In the latest report on the oil market, the International Energy Agency expected that the global demand for oil would reach 102 million barrels per day, driven by China, whose demand for oil, according to the International Energy Agency, reached 16 million barrels per day two months ago.
According to the International Energy Agency, oil demand will grow by 2.2 million barrels per day this year.
A week ago, in its latest monthly Oil Market Report, OPEC left its forecast for global oil demand growth unchanged, but revised its outlook for Chinese demand upward: the organization now expects it to grow by 800,000 barrels per day, up from a previous forecast of 760,000 barrels per day. .
Meanwhile, oil prices remain sharply depressed despite this optimistic demand outlook. In fact, prices fell the same day the International Energy Agency released its report, which is unequivocally bullish. Why? Because data from China showed that manufacturing activity and retail sales growth were weaker in April than expected.
There seems to be a big dichotomy between forecasts and actual data, and traders are watching the latter, which affects oil prices significantly. The problem with that is that if the International Energy Agency and OPEC are right, and supply curtails later this year, the shock will be much stronger.
The International Energy Agency wrote in the May edition of the RO report: “Global oil demand is expected to rise by 2.2 million barrels per day year-on-year in 2023 to an average of 102 million barrels per day, an increase of 200,000 barrels per day from last month’s report. Related: Goldman Sachs: Oil Markets Face a Supply Crisis in 2024
The agency noted that “the recovery of demand in China continues to exceed expectations, as the country recorded an all-time record in March at 16 million barrels per day.”
On the same day, oil prices fell because Chinese industrial activity increased 5.6% in April, when a Reuters poll of economists showed expected growth of 10.9%. Incidentally, 5.6% is a solid increase over the industrial activity growth rate for March, which was 3.9%.
According to hard data, China’s industrial activity is picking up speed. According to economists, it’s not moving fast enough because we’re all so used to double the growth from China, and anything else is interpreted as weak.
“Chinese data on demand appears to be misleading, with mobility data reflecting freedom and willingness to travel around the Labor Day holiday, but combined with weak industrial and manufacturing activity, and quarter-after-quarter annual GDP growth faltering after the initial rebound rally.”
The above is a quote from Edward Morse, head of commodity research at Citi, which reinforces the image of China recovering from the epidemic more slowly than expected.
However, at the same time, oil imports are on the rise in the same China that everyone looks to when it comes to oil demand. In fact, this year China became the world’s largest importer of crude oil, accounting for 22.4% of the global total.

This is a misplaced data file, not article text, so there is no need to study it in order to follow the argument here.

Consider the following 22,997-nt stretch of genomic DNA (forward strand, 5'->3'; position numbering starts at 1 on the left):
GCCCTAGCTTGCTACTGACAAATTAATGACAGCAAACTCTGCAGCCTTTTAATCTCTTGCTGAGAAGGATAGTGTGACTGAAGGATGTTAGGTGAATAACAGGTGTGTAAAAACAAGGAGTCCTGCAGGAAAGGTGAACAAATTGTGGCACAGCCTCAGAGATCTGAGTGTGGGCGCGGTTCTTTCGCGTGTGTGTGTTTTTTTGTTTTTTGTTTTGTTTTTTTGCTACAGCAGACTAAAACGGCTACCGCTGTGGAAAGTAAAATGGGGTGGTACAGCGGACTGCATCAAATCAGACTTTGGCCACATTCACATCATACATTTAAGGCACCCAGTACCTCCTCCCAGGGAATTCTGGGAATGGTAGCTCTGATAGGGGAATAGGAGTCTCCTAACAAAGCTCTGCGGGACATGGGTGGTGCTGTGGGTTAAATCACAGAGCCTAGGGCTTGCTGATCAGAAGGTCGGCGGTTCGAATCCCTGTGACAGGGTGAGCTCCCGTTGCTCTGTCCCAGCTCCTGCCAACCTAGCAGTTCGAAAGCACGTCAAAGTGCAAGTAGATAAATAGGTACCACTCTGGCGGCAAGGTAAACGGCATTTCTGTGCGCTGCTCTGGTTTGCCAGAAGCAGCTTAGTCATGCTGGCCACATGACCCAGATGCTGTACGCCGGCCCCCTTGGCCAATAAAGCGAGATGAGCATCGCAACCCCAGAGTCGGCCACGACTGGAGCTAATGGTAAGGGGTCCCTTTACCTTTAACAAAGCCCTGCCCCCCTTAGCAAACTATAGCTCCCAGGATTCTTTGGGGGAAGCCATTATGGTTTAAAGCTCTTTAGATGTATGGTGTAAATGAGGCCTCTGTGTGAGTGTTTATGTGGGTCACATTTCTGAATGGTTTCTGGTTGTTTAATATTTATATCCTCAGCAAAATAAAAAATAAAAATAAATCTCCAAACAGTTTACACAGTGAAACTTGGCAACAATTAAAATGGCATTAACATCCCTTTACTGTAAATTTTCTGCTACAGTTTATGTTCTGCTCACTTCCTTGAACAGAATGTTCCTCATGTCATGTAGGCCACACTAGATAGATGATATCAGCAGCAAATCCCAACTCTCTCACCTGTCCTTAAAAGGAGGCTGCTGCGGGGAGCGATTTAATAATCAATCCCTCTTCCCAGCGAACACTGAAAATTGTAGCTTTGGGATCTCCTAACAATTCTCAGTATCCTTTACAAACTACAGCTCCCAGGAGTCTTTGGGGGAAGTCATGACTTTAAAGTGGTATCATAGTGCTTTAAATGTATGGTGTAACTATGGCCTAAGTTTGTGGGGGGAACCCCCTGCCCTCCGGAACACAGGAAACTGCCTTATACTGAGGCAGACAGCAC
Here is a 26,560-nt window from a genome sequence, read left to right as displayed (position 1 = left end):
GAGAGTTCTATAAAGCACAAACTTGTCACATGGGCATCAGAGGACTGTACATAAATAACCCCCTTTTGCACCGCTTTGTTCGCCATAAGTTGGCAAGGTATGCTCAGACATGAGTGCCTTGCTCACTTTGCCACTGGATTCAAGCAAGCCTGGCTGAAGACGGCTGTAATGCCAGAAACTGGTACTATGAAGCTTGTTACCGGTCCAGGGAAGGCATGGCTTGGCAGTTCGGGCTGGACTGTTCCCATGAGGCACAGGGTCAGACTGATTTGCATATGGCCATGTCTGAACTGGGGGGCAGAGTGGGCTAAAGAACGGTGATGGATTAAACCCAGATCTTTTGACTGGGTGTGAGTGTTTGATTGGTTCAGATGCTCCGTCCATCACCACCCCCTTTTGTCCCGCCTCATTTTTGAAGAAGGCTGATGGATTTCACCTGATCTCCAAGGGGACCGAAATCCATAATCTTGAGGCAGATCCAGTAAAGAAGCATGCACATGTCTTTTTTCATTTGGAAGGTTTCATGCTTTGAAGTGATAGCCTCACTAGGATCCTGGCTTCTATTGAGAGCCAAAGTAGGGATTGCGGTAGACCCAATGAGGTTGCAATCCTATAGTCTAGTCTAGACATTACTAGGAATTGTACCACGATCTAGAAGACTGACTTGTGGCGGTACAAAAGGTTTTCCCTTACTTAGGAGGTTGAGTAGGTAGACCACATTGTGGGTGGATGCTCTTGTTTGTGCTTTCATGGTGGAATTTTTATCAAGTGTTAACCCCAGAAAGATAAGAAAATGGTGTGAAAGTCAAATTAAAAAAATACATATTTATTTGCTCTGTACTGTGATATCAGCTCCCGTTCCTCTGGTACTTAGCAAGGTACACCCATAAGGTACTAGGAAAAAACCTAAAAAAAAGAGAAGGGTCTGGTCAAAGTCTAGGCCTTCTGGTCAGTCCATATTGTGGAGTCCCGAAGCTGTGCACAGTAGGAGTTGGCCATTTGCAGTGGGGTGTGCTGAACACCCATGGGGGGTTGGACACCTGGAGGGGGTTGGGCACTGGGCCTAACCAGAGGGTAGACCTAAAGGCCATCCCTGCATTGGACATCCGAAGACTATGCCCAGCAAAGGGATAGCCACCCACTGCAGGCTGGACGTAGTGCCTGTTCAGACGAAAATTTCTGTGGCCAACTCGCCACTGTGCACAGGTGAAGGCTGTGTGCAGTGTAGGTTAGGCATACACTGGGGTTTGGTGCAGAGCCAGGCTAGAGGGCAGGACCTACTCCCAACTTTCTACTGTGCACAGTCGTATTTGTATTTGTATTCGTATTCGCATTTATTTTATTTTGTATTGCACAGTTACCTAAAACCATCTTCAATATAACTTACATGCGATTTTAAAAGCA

Reuters reported in April that China’s oil imports in March jumped 22.5% from a year ago to reach their highest levels since June 2020, though growth slowed a month later as the refinery maintenance season got underway.
It would be just as strange to expect constant and steady growth in oil imports from China as it would be strange to expect consistent and steady economic growth from the world power. However, many people seem to be eccentric, and this reduces the risk of oil shortages in the eyes of traders.
This could be dangerous because it could lead to sharp price increases – much sharper than they would be otherwise – if the counterintuitive importance of economic data manages to wane at some point.
The data indicates that the global demand for oil is increasing. The global supply of oil is also increasing but at a much lower rate due to conscious decisions, such as the recent OPEC+ cuts, and outages, such as those in Kurdistan and Alberta.
China is the single driver of oil prices with its demand and everything that can affect it. The International Energy Agency has recognized the country’s demand growth, but the oil market prefers to follow forecasters who, for their own reasons, may present a distorted picture of reality.
Meanwhile, drilling activity in the US posted the sharpest decline since June 2020 last week, but no one recorded that because they were too busy waiting for industrial activity data from China so they could sell more oil. The fact that just because reality doesn’t live up to expectations doesn’t mean it doesn’t matter, it could play a bad joke on the bears later this year.
On the other hand, there is also inflation to consider. With no clear signs of abating in that circle, demand for oil outside of China and Asia could remain subdued, contributing to a more balanced market and reduced risk of sharp price jumps.
If inflation continues to rise in places like the European Union, for example, the demand for oil could drop, although any decline would be limited by oil’s vital role in any economy.
If demand turns out the way the International Energy Agency expects it, all those analysts arguing oil could reach $100 a barrel before the end of this year may turn out to be right.
Posted by Irina Slav from Oilprice.com
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